Crested duck breeding...

Discussion in 'Ducks' started by Featheredfluffs, Jul 14, 2018.

  1. Featheredfluffs

    Featheredfluffs Songster

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    So, I just got a totally random little crested duckling out of Ancona/runner mix parents, and I was really exited to breed him when old enough because he is a pretty perfect duckling in terms of temperment, growth, ect. (I’m considering breeding my own type of duck as as a little genetics project hopefully for school credit).

    ... However, I just found out crested ducklings carry a lethal gene, and I really want to be ethical when it comes to breeding animals. It’s such a bummer as this little guy is super sweet and just overall perfect... what is the likelihood of genetic defects if I cross him with a totally different un crested breed (say, a Welsh Harlequin?) I personally own his aunt, uncle, mom, and dad, and I’ve seen a picture of his grandfather and none of them have crests. Does this totally negate the possibility of using him for breeding?
     
  2. Miss Lydia

    Miss Lydia Loving this country life

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  3. chickens really

    chickens really Crazy Call Duck Momma

    Hello..Crested Ducks are a genetic deformity. Any breed of Duck can have it. The skull is not closed so many can suffer from neurological issues to brain damage. That is what causes the crest on the head. Your choice but really should not try to create more.
    Best wishes..
     
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  4. Featheredfluffs

    Featheredfluffs Songster

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    I’m not trying to create more per say, just wondering how likely it is to have genetic problems from it if crossed with a totally diffent genetic line with no crest :) I’d hate to have any of that stuff happen... it seems so wrong to breed animals for a trait that could cause damage. It has just ended up that my little one has a crest although no one else in his family does, and of course it was the one I wanted to breed...
     
  5. chickens really

    chickens really Crazy Call Duck Momma

    You won't know?...Toss the dice...:frow
     
  6. Soon2BChixMom

    Soon2BChixMom Crossing the Road

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  7. learycow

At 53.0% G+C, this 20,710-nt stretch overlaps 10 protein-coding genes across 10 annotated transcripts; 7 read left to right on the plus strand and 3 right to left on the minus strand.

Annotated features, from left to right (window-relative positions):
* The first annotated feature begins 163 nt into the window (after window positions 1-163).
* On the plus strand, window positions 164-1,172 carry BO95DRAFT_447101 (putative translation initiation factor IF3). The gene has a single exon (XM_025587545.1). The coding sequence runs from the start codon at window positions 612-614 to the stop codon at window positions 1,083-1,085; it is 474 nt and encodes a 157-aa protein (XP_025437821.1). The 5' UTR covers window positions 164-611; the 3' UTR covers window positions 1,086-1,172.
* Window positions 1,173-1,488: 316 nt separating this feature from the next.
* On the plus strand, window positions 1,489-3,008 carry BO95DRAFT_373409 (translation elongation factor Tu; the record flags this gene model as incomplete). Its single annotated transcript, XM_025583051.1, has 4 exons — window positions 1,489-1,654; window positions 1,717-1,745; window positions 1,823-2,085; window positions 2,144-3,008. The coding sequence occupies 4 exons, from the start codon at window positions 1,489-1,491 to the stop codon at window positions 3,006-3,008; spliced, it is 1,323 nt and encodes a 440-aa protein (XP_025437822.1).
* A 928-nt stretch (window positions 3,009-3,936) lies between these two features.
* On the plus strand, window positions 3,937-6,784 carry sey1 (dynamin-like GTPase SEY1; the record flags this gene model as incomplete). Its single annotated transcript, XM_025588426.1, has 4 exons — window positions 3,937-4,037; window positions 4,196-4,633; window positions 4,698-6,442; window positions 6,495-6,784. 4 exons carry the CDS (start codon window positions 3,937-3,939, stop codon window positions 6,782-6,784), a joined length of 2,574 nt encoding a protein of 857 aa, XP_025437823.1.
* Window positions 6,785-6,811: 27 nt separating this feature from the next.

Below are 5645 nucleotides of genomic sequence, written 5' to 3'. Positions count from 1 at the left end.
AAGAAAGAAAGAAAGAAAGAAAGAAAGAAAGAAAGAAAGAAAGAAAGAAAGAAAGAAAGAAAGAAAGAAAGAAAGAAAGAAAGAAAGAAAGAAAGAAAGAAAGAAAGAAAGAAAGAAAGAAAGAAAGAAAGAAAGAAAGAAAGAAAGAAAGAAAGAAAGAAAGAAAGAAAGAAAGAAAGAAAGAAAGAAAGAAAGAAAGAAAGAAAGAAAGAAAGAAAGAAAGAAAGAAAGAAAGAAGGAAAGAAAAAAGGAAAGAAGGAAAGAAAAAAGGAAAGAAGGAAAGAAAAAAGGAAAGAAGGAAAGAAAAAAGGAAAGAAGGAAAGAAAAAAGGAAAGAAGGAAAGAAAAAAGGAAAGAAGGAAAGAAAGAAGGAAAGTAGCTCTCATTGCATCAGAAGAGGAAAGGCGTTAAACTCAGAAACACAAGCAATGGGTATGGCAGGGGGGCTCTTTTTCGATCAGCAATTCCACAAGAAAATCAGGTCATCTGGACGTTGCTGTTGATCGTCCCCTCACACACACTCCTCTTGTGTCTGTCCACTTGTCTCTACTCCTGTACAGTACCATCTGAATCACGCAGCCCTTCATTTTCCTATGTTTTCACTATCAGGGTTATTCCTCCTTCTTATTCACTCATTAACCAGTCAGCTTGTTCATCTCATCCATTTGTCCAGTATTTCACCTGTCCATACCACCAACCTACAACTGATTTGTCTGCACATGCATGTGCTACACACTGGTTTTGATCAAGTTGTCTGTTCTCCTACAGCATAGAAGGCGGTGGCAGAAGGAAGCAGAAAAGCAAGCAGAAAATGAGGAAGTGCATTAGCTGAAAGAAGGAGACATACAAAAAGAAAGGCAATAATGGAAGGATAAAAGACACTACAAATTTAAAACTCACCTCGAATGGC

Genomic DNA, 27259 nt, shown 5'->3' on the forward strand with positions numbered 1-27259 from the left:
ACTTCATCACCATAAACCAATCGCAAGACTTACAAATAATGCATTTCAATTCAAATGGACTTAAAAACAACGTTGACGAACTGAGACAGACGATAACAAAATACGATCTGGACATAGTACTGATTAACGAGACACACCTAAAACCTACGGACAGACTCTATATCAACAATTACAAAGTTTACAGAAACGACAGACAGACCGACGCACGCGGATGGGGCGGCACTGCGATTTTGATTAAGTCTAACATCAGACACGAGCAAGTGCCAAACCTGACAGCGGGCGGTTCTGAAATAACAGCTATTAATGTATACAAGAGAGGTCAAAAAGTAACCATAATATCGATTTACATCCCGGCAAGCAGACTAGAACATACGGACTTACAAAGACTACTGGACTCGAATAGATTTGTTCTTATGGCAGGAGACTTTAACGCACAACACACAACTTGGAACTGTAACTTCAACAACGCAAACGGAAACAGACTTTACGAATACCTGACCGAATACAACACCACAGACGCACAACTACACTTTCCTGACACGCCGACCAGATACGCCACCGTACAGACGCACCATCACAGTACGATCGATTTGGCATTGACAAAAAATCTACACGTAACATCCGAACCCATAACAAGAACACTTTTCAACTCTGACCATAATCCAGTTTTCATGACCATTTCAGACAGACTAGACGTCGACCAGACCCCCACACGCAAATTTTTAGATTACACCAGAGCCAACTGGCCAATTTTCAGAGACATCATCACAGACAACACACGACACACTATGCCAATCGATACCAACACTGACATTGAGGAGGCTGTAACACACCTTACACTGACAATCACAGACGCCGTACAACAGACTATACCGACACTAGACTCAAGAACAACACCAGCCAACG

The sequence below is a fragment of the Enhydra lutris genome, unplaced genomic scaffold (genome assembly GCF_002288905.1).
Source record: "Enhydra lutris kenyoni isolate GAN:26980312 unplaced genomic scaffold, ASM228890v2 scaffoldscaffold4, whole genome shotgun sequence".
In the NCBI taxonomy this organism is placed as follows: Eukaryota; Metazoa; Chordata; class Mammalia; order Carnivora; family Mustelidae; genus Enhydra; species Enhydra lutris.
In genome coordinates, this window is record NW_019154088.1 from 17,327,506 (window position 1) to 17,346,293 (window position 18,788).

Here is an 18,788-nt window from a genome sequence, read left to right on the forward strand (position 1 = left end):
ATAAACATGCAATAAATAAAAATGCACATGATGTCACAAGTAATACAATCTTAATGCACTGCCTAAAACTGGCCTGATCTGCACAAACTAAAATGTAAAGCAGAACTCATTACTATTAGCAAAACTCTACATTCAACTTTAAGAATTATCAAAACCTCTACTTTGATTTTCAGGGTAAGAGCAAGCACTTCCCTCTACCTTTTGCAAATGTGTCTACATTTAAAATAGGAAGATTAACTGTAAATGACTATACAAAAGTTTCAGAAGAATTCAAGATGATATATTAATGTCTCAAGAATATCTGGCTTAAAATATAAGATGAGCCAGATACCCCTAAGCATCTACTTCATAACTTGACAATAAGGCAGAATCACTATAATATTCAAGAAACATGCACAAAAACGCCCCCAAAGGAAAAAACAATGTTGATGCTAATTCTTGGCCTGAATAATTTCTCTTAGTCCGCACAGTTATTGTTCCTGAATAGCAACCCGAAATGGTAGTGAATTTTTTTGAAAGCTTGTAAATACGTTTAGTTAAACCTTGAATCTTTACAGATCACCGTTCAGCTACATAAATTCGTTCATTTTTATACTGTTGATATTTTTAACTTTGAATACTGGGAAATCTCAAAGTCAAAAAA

learycow Crowing

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    If you use him and breed to a duck that you are sure (or pretty sure) doesn't carry the crested gene, then chances are very slim of there being issues.
    A small percentage of babies will have crests.

    A long as you understand the possible issues associated with breeding crested ducks, then there's no reason you can't breed them. Many do just for fun! And they certainly make excellent conversation starters in any flock ;)
     
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  8. dotporter

    dotporter Songster

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    That is so cool! So, I looked up the genetics, because I LOVE genetics. And, the crested gene is a dominant gene. The single dominant gene makes crested. Two crested genes results in a dead duckling.

    Thus, any duck which doesn't look crested, isn't.

    Breeding two crested ducks together will result in an average of twenty five percent of the ducklings dying. Fifty percent of the ducks will have a crest. Twenty five percent of the ducks will be normal (no crested gene).

    Bred to a duck with no crest, the results are fifty percent crested and fifty percent non crested.

    Thus, there is no point in breeding two crested ducks as there is no increase in crested offspring. Plus, who wants to breed ducks knowing that a quarter of them are going to be fatally deformed?

    There is no such thing as a duck with two crested genes, since that is fatal. So, if you breed your duck to a non crested duck, you very well may end up with a good proportion of crested offspring and there is almost no chance that the offspring will have the fatal double dose of the crested gene.

    I say almost no chance because, as you've observed, the gene can occur spontaneously.

    BUT SO COOL!!!!
     
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  9. chickens really

    chickens really Crazy Call Duck Momma

    Well said....:thumbsup....:goodpost:
     
  10. dotporter

    dotporter Songster

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    Thanks. I just know it's heartbreaking when you get a cool genetic variation, but it turns out to be something horrible.

    We had spontaneous dwarfism in our Muscovy. Fifty percent chance that it was the normal kind and they'd just be small, fifty percent chance that it was the fatal kind.

    Turned out to be the kind that they die before a year old. So, we took out the hen who was throwing off dwarf babies because it was just so heartbreaking.
     
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